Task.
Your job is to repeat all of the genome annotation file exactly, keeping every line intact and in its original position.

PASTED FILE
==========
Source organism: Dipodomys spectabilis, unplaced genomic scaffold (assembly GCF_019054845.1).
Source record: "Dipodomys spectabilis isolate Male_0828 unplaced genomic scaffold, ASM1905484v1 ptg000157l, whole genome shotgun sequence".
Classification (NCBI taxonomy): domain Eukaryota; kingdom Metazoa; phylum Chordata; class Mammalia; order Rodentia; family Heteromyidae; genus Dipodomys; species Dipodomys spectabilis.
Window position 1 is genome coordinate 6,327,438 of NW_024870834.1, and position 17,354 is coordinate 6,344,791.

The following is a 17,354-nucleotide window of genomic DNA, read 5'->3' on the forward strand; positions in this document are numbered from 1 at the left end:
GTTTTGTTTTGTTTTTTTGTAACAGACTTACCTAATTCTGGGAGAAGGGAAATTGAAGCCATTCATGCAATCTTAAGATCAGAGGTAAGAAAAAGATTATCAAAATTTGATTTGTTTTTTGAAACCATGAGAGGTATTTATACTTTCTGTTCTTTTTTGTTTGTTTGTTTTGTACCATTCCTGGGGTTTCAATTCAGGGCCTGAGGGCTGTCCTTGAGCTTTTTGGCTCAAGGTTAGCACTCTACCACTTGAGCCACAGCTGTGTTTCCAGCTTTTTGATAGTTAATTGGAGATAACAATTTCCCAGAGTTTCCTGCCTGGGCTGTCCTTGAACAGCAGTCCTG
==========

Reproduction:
Source organism: Dipodomys spectabilis, unplaced genomic scaffold (assembly GCF_019054845.1).
Source record: "Dipodomys spectabilis isolate Male_0828 unplaced genomic scaffold, ASM1905484v1 ptg000157l, whole genome shotgun sequence".
Classification (NCBI taxonomy): domain Eukaryota; kingdom Metazoa; phylum Chordata; class Mammalia; order Rodentia; family Heteromyidae; genus Dipodomys; species Dipodomys spectabilis.
Window position 1 is genome coordinate 6,327,438 of NW_024870834.1, and position 17,354 is coordinate 6,344,791.

The following is a 17,354-nucleotide window of genomic DNA, read 5'->3' on the forward strand; positions in this document are numbered from 1 at the left end:
GTTTTGTTTTGTTTTTTTGTAACAGACTTACCTAATTCTGGGAGAAGGGAAATTGAAGCCATTCATGCAATCTTAAGATCAGAGGTAAGAAAAAGATTATCAAAATTTGATTTGTTTTTTGAAACCATGAGAGGTATTTATACTTTCTGTTCTTTTTTGTTTGTTTGTTTTGTACCATTCCTGGGGTTTCAATTCAGGGCCTGAGGGCTGTCCTTGAGCTTTTTGGCTCAAGGTTAGCACTCTACCACTTGAGCCACAGCTGTGTTTCCAGCTTTTTGATAGTTAATTGGAGATAACAATTTCCCAGAGTTTCCTGCCTGGGCTGTCCTTGAACAGCAGTCCTG